Offering some dirty, filthy money in exchange for increased opportunities to make yourself even wealthier (like Scrooge McDuck doing the back stroke in a pile of gold coins), will not be received well.
Again, I am exaggerating a little bit here, but as I close my eyes and see the pinched, uncomfortable faces of board members and home owners any time these types of topics come up, I can promise you that I'm really not that far off the mark.
Now, this is all reversed if you happen to have a board of directors that has a decent representation of investors on the board. My boards have a 3-2 split on one board and a 5-4 split on the other as an investor/occupant ratio (yep, both are majority investor), but based on my discussions with other people, that is incredibly rare.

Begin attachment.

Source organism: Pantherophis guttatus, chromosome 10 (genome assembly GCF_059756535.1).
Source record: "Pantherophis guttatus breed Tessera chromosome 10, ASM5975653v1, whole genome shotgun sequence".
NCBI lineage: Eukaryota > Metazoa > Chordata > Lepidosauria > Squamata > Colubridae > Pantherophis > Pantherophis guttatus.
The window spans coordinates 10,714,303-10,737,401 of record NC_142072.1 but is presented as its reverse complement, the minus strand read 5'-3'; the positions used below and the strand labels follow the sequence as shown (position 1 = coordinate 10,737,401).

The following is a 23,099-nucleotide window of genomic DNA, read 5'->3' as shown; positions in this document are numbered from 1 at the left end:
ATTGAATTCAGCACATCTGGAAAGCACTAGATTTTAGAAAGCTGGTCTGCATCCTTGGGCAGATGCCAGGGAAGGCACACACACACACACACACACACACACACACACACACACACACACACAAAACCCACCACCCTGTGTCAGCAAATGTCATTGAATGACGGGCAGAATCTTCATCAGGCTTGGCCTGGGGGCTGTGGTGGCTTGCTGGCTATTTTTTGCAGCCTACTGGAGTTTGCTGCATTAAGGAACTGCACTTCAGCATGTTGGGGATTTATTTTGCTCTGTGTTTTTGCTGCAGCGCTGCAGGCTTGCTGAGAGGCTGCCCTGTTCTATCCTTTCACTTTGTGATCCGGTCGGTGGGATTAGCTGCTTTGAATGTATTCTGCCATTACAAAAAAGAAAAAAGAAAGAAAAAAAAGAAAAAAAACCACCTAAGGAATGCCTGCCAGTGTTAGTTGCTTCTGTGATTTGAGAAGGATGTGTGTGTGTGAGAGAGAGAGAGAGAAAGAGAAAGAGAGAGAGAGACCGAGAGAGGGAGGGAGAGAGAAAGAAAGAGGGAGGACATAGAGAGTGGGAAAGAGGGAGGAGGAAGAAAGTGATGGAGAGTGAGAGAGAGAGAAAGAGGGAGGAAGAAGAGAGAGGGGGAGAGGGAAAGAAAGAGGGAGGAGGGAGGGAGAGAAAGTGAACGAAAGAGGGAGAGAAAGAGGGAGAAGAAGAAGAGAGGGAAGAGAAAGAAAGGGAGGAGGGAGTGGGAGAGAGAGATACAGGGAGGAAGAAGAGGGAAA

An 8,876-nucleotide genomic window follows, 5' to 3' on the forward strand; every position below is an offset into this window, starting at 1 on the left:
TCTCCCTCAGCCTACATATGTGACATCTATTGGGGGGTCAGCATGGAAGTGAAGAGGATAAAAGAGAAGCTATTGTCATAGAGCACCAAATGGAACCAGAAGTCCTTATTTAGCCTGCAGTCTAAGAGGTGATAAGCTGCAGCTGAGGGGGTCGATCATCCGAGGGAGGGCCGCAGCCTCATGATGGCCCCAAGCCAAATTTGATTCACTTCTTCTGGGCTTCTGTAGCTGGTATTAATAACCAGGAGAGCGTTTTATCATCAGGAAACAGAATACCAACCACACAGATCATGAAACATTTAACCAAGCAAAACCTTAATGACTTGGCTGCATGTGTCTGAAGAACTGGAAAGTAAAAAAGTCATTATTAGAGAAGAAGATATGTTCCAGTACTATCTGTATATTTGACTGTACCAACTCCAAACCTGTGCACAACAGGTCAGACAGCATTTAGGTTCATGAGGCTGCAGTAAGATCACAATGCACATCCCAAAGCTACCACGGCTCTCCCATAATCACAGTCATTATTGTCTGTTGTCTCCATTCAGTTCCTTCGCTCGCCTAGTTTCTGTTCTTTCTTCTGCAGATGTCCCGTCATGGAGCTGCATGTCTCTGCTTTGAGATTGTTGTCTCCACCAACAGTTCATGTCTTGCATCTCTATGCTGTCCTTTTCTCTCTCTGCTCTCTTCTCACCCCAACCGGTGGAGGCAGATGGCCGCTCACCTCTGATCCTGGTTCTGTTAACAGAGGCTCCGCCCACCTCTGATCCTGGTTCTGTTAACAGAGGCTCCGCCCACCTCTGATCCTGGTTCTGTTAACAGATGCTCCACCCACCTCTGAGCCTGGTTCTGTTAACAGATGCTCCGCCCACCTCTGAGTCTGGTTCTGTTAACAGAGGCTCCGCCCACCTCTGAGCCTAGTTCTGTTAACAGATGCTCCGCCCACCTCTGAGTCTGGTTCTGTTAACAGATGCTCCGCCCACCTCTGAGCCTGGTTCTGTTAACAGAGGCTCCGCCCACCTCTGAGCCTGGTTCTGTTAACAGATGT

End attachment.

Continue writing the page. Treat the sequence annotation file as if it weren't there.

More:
They may actually consider what you're asking, but depending on how their rules are written, may have to put it out to a homeowner vote where it is likely to fail for all the reasons I mention above.
The most important reason being that investors don't vote. At annual meetings, the people who show up and vote (or vote by proxy) are predominantly owner occupants with investor/landlords either never opening the meeting notice or just opting not to show/send in their proxies for whatever reason.
Lastly, even if the board did opt to enact some profit sharing arrangement with AirBNB landlords, they are now opening themselves up to a whole host of practical problems.